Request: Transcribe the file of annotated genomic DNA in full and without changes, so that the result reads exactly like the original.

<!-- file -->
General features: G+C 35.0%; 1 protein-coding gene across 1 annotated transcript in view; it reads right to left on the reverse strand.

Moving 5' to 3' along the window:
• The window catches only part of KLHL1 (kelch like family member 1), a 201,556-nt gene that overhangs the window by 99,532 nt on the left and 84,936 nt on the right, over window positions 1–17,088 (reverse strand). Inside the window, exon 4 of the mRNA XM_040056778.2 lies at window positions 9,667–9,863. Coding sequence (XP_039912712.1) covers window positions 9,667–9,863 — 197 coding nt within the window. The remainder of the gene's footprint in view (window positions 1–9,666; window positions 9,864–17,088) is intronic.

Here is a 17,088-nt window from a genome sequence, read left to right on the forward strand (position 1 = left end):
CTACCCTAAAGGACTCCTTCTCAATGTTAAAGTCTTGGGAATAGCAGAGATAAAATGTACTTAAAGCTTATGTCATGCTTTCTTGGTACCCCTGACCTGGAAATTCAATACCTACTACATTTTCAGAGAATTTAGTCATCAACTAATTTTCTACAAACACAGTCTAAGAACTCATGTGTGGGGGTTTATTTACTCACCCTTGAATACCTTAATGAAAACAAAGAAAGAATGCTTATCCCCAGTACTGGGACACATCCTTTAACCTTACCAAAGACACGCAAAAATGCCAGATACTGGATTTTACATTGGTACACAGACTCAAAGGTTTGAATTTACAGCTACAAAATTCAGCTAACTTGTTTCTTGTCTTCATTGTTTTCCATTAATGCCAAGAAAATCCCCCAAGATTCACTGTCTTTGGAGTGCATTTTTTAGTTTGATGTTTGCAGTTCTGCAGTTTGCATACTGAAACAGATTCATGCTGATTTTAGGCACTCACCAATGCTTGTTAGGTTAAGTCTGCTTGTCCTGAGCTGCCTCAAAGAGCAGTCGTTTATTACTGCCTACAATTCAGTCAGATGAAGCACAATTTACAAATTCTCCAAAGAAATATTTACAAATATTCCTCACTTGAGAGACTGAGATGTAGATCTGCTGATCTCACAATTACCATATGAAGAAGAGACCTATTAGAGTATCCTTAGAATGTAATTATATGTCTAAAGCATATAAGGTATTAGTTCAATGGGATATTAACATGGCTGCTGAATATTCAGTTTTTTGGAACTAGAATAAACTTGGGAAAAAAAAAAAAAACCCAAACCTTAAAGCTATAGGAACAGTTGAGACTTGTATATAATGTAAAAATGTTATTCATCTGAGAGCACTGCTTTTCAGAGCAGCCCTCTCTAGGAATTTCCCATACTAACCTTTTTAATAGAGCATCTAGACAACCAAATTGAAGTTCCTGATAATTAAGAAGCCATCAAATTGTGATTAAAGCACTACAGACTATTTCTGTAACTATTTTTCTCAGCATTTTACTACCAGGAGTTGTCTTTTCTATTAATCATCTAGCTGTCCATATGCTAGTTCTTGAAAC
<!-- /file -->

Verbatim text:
General features: G+C 35.0%; 1 protein-coding gene across 1 annotated transcript in view; it reads right to left on the reverse strand.

Moving 5' to 3' along the window:
• The window catches only part of KLHL1 (kelch like family member 1), a 201,556-nt gene that overhangs the window by 99,532 nt on the left and 84,936 nt on the right, over window positions 1–17,088 (reverse strand). Inside the window, exon 4 of the mRNA XM_040056778.2 lies at window positions 9,667–9,863. Coding sequence (XP_039912712.1) covers window positions 9,667–9,863 — 197 coding nt within the window. The remainder of the gene's footprint in view (window positions 1–9,666; window positions 9,864–17,088) is intronic.

Here is a 17,088-nt window from a genome sequence, read left to right on the forward strand (position 1 = left end):
CTACCCTAAAGGACTCCTTCTCAATGTTAAAGTCTTGGGAATAGCAGAGATAAAATGTACTTAAAGCTTATGTCATGCTTTCTTGGTACCCCTGACCTGGAAATTCAATACCTACTACATTTTCAGAGAATTTAGTCATCAACTAATTTTCTACAAACACAGTCTAAGAACTCATGTGTGGGGGTTTATTTACTCACCCTTGAATACCTTAATGAAAACAAAGAAAGAATGCTTATCCCCAGTACTGGGACACATCCTTTAACCTTACCAAAGACACGCAAAAATGCCAGATACTGGATTTTACATTGGTACACAGACTCAAAGGTTTGAATTTACAGCTACAAAATTCAGCTAACTTGTTTCTTGTCTTCATTGTTTTCCATTAATGCCAAGAAAATCCCCCAAGATTCACTGTCTTTGGAGTGCATTTTTTAGTTTGATGTTTGCAGTTCTGCAGTTTGCATACTGAAACAGATTCATGCTGATTTTAGGCACTCACCAATGCTTGTTAGGTTAAGTCTGCTTGTCCTGAGCTGCCTCAAAGAGCAGTCGTTTATTACTGCCTACAATTCAGTCAGATGAAGCACAATTTACAAATTCTCCAAAGAAATATTTACAAATATTCCTCACTTGAGAGACTGAGATGTAGATCTGCTGATCTCACAATTACCATATGAAGAAGAGACCTATTAGAGTATCCTTAGAATGTAATTATATGTCTAAAGCATATAAGGTATTAGTTCAATGGGATATTAACATGGCTGCTGAATATTCAGTTTTTTGGAACTAGAATAAACTTGGGAAAAAAAAAAAAAACCCAAACCTTAAAGCTATAGGAACAGTTGAGACTTGTATATAATGTAAAAATGTTATTCATCTGAGAGCACTGCTTTTCAGAGCAGCCCTCTCTAGGAATTTCCCATACTAACCTTTTTAATAGAGCATCTAGACAACCAAATTGAAGTTCCTGATAATTAAGAAGCCATCAAATTGTGATTAAAGCACTACAGACTATTTCTGTAACTATTTTTCTCAGCATTTTACTACCAGGAGTTGTCTTTTCTATTAATCATCTAGCTGTCCATATGCTAGTTCTTGAAAC